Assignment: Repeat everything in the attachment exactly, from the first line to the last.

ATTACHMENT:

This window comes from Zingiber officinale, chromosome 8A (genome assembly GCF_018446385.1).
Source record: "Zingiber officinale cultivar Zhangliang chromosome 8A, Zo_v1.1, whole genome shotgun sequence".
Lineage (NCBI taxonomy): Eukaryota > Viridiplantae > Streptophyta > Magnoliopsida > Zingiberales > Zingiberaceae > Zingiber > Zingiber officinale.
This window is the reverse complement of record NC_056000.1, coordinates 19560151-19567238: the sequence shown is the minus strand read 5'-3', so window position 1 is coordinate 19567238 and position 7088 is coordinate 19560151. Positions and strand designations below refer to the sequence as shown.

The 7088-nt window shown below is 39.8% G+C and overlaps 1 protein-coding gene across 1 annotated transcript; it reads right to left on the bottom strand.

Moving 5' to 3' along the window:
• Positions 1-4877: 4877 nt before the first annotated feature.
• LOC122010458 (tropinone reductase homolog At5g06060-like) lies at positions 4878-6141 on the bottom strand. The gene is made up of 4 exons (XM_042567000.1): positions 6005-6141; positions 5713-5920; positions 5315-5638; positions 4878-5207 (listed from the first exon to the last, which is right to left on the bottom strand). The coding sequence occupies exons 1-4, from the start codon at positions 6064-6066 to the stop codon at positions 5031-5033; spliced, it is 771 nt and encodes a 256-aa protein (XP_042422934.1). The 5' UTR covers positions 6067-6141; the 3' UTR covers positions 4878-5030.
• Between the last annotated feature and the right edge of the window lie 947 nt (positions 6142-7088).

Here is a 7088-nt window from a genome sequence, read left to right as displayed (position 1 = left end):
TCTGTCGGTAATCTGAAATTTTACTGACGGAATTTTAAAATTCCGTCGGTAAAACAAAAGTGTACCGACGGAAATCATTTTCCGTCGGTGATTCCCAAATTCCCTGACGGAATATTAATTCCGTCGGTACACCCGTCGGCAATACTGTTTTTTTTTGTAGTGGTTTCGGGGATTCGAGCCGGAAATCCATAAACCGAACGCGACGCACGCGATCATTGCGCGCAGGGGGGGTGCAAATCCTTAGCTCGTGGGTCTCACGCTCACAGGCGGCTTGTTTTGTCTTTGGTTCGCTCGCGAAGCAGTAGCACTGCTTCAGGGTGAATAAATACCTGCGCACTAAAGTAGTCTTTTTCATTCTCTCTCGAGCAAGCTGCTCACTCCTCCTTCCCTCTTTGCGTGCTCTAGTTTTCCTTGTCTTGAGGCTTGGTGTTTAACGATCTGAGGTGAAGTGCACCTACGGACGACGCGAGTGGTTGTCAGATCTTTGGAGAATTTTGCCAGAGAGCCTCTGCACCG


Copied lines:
This window comes from Zingiber officinale, chromosome 8A (genome assembly GCF_018446385.1).
Source record: "Zingiber officinale cultivar Zhangliang chromosome 8A, Zo_v1.1, whole genome shotgun sequence".
Lineage (NCBI taxonomy): Eukaryota > Viridiplantae > Streptophyta > Magnoliopsida > Zingiberales > Zingiberaceae > Zingiber > Zingiber officinale.
This window is the reverse complement of record NC_056000.1, coordinates 19560151-19567238: the sequence shown is the minus strand read 5'-3', so window position 1 is coordinate 19567238 and position 7088 is coordinate 19560151. Positions and strand designations below refer to the sequence as shown.

The 7088-nt window shown below is 39.8% G+C and overlaps 1 protein-coding gene across 1 annotated transcript; it reads right to left on the bottom strand.

Moving 5' to 3' along the window:
• Positions 1-4877: 4877 nt before the first annotated feature.
• LOC122010458 (tropinone reductase homolog At5g06060-like) lies at positions 4878-6141 on the bottom strand. The gene is made up of 4 exons (XM_042567000.1): positions 6005-6141; positions 5713-5920; positions 5315-5638; positions 4878-5207 (listed from the first exon to the last, which is right to left on the bottom strand). The coding sequence occupies exons 1-4, from the start codon at positions 6064-6066 to the stop codon at positions 5031-5033; spliced, it is 771 nt and encodes a 256-aa protein (XP_042422934.1). The 5' UTR covers positions 6067-6141; the 3' UTR covers positions 4878-5030.
• Between the last annotated feature and the right edge of the window lie 947 nt (positions 6142-7088).

Here is a 7088-nt window from a genome sequence, read left to right as displayed (position 1 = left end):
TCTGTCGGTAATCTGAAATTTTACTGACGGAATTTTAAAATTCCGTCGGTAAAACAAAAGTGTACCGACGGAAATCATTTTCCGTCGGTGATTCCCAAATTCCCTGACGGAATATTAATTCCGTCGGTACACCCGTCGGCAATACTGTTTTTTTTTGTAGTGGTTTCGGGGATTCGAGCCGGAAATCCATAAACCGAACGCGACGCACGCGATCATTGCGCGCAGGGGGGGTGCAAATCCTTAGCTCGTGGGTCTCACGCTCACAGGCGGCTTGTTTTGTCTTTGGTTCGCTCGCGAAGCAGTAGCACTGCTTCAGGGTGAATAAATACCTGCGCACTAAAGTAGTCTTTTTCATTCTCTCTCGAGCAAGCTGCTCACTCCTCCTTCCCTCTTTGCGTGCTCTAGTTTTCCTTGTCTTGAGGCTTGGTGTTTAACGATCTGAGGTGAAGTGCACCTACGGACGACGCGAGTGGTTGTCAGATCTTTGGAGAATTTTGCCAGAGAGCCTCTGCACCG